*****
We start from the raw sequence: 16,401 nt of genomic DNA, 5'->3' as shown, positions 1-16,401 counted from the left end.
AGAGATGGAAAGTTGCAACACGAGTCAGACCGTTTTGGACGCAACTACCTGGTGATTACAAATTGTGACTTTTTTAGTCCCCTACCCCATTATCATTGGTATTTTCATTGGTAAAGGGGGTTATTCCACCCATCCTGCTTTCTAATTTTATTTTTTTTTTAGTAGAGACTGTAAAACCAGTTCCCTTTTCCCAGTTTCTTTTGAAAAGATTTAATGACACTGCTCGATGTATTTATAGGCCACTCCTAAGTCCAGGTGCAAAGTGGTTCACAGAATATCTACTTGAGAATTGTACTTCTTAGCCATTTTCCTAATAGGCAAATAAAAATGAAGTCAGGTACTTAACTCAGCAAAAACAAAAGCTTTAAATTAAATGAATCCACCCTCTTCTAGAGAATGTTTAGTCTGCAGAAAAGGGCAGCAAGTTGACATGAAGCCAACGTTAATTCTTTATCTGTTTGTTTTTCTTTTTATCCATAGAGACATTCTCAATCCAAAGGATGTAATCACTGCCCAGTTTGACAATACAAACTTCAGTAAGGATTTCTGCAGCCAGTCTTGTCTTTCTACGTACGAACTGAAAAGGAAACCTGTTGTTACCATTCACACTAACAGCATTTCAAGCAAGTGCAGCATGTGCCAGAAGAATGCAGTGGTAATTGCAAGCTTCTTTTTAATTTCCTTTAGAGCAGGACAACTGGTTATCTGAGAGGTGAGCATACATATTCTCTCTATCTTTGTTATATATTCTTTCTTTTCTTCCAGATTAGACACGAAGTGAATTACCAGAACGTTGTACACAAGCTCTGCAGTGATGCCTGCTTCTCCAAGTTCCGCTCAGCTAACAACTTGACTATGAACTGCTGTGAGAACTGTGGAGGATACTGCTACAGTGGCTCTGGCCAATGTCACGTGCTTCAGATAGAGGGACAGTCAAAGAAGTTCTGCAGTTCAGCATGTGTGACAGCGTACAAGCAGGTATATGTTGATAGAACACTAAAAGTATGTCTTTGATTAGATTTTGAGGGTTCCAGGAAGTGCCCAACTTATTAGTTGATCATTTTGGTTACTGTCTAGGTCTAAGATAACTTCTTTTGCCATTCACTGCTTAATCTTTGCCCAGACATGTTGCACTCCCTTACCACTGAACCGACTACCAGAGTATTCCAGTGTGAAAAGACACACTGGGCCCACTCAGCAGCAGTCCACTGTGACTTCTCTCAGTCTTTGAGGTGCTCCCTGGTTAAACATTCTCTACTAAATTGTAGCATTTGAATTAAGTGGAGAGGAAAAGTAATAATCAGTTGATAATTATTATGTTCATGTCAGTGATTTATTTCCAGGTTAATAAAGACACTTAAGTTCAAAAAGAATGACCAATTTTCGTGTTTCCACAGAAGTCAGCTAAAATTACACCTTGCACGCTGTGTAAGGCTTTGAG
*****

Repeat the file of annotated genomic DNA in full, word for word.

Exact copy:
We start from the raw sequence: 16,401 nt of genomic DNA, 5'->3' as shown, positions 1-16,401 counted from the left end.
AGAGATGGAAAGTTGCAACACGAGTCAGACCGTTTTGGACGCAACTACCTGGTGATTACAAATTGTGACTTTTTTAGTCCCCTACCCCATTATCATTGGTATTTTCATTGGTAAAGGGGGTTATTCCACCCATCCTGCTTTCTAATTTTATTTTTTTTTTAGTAGAGACTGTAAAACCAGTTCCCTTTTCCCAGTTTCTTTTGAAAAGATTTAATGACACTGCTCGATGTATTTATAGGCCACTCCTAAGTCCAGGTGCAAAGTGGTTCACAGAATATCTACTTGAGAATTGTACTTCTTAGCCATTTTCCTAATAGGCAAATAAAAATGAAGTCAGGTACTTAACTCAGCAAAAACAAAAGCTTTAAATTAAATGAATCCACCCTCTTCTAGAGAATGTTTAGTCTGCAGAAAAGGGCAGCAAGTTGACATGAAGCCAACGTTAATTCTTTATCTGTTTGTTTTTCTTTTTATCCATAGAGACATTCTCAATCCAAAGGATGTAATCACTGCCCAGTTTGACAATACAAACTTCAGTAAGGATTTCTGCAGCCAGTCTTGTCTTTCTACGTACGAACTGAAAAGGAAACCTGTTGTTACCATTCACACTAACAGCATTTCAAGCAAGTGCAGCATGTGCCAGAAGAATGCAGTGGTAATTGCAAGCTTCTTTTTAATTTCCTTTAGAGCAGGACAACTGGTTATCTGAGAGGTGAGCATACATATTCTCTCTATCTTTGTTATATATTCTTTCTTTTCTTCCAGATTAGACACGAAGTGAATTACCAGAACGTTGTACACAAGCTCTGCAGTGATGCCTGCTTCTCCAAGTTCCGCTCAGCTAACAACTTGACTATGAACTGCTGTGAGAACTGTGGAGGATACTGCTACAGTGGCTCTGGCCAATGTCACGTGCTTCAGATAGAGGGACAGTCAAAGAAGTTCTGCAGTTCAGCATGTGTGACAGCGTACAAGCAGGTATATGTTGATAGAACACTAAAAGTATGTCTTTGATTAGATTTTGAGGGTTCCAGGAAGTGCCCAACTTATTAGTTGATCATTTTGGTTACTGTCTAGGTCTAAGATAACTTCTTTTGCCATTCACTGCTTAATCTTTGCCCAGACATGTTGCACTCCCTTACCACTGAACCGACTACCAGAGTATTCCAGTGTGAAAAGACACACTGGGCCCACTCAGCAGCAGTCCACTGTGACTTCTCTCAGTCTTTGAGGTGCTCCCTGGTTAAACATTCTCTACTAAATTGTAGCATTTGAATTAAGTGGAGAGGAAAAGTAATAATCAGTTGATAATTATTATGTTCATGTCAGTGATTTATTTCCAGGTTAATAAAGACACTTAAGTTCAAAAAGAATGACCAATTTTCGTGTTTCCACAGAAGTCAGCTAAAATTACACCTTGCACGCTGTGTAAGGCTTTGAG